2018 Emerge on Main artist Liam Hockley (clarinet) asks Quasar’s Marie-Chantal Leclair (soprano saxophone) 5 questions.
LH: I’ve been fortunate enough to have attended many Quasar concerts in the past (I think my ears are still ringing from a performance of Xenakis’ XASat at the University of Victoria 8 or 9 years ago!) and am always struck by the aesthetic diversity of your programming. Do you have a particular vision, ideology, or guiding principle that defines your repertoire as an ensemble?
MCL: New commissioned works have always been a major part of our repertoire. By commissioning works, we aim to foster the development of an original and significant repertoire. We want to provide a platform for those artists whose compositions embody a strong, original voice, regardless of their nationality, generation or aesthetic allegiance. Composers, musicians, and artistic collaborators are considered a unit, a creative team. Quasar supports their work by facilitating workshops for research and creation where these team members can take risks, innovate, and express their creative ideas to the maximum. We also see our role as first-rank ambassadors for composers from Québec and Canada. At the same time, Quasar constantly seeks out new works from the international scene, which we integrate into our repertoire. This includes works by major figures like Xenakis, Berio, Haas, Aperghis, and Andriessen.
LH: More specifically, what is it that draws you to the composers that you work with and the pieces that you program? What are you looking for in a piece of music?
MCL: Quality, creativity, personality, and originality are what I am looking for. All of these can be found in very different aesthetics. To explore different aesthetics, broaden my perspectives and nourish me as an artist. The best way for me to discover a composer is through live concerts. I trust my instinct, my first impressions, and my physical response to the music through exposure. Most often, I have a crush on a composer first, and then I intellectualize my choice.
LH: To date, what has been your most rewarding or illuminating musical collaboration?
MCL: The ensemble has been together for so long that it’s hard to choose only one. Collaboration is at the heart of our musical projects, and it is through those collaborations that we have evolved and grown. I will mention very rewarding collaborations with Jean-François Laporte, Klas Torstensso, and here on the West coast with Daniel Peter Biro and Wolf Edwards.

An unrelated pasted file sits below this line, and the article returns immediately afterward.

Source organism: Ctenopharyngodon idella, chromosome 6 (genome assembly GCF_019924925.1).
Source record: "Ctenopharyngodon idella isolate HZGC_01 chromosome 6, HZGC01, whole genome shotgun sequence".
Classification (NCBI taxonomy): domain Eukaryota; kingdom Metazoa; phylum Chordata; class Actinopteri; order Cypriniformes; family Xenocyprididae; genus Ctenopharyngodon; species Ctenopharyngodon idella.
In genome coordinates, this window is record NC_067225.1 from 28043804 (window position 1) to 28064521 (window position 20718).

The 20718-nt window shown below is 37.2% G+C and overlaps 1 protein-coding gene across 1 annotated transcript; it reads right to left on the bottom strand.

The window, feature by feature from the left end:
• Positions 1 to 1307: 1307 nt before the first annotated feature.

LH: Given that the saxophone is a relative newcomer to the field (in comparison to stringed instruments or keyboards, for example), what is the role of tradition and the past within your practice? Do you see your focus on experimental idioms as a way of establishing new paradigms of musical creation and reception?
MCL: We certainly do not have to carry the weight of a long tradition and that gives us more freedom. With composers, we’ve developed the sound palette of the instrument, developing new “modes de jeu” or developing existing ones. This is exciting and rewarding. It feels like there is still so much to explore and refine. At the same time, we do not have the legitimacy and credibility of instruments with long tradition. There is still some prejudice towards this instrument. But this is a challenge we can deal with. To me, the saxophone is the vehicle and the destination is the artistic project.
LH: Aside from the incredible musicianship and vitality of your quartet, what factors have been the biggest contributors to your continuing success? What advice can you impart to emerging artists and ensembles working in a similar field?
MCL: Focus, integrity, and persistence. Quasar is not an ensemble that has had spectacular debuts, but we always stayed focused, passionate, and have slowly constructed what Quasar is today. Patience is certainly a keyword, and I don’t take anything for granted. A strong dose of audacity is also essential. You need to try the crazy things that you are dreaming of. Not everything we try will work but in the process we learn a lot. Partnerships (with composers, organizations, ensembles, etc.) have and still play a huge role for Quasar. One should not isolate. I believe in strength in numbers. Be a part of the community, involve yourself, give of your time, share ideas, and you will be fed back.
Quasar: De souffles et de machines takes to the stage on March 27, 2018 at The Fox Cabaret.
Clarinetist Liam Hockley stepped into the spotlight with pianist Nicole Linaksita and Composer & Sound Artist Nancy Tam for Emerge on Main on April 24, 2018 at The Fox Cabaret.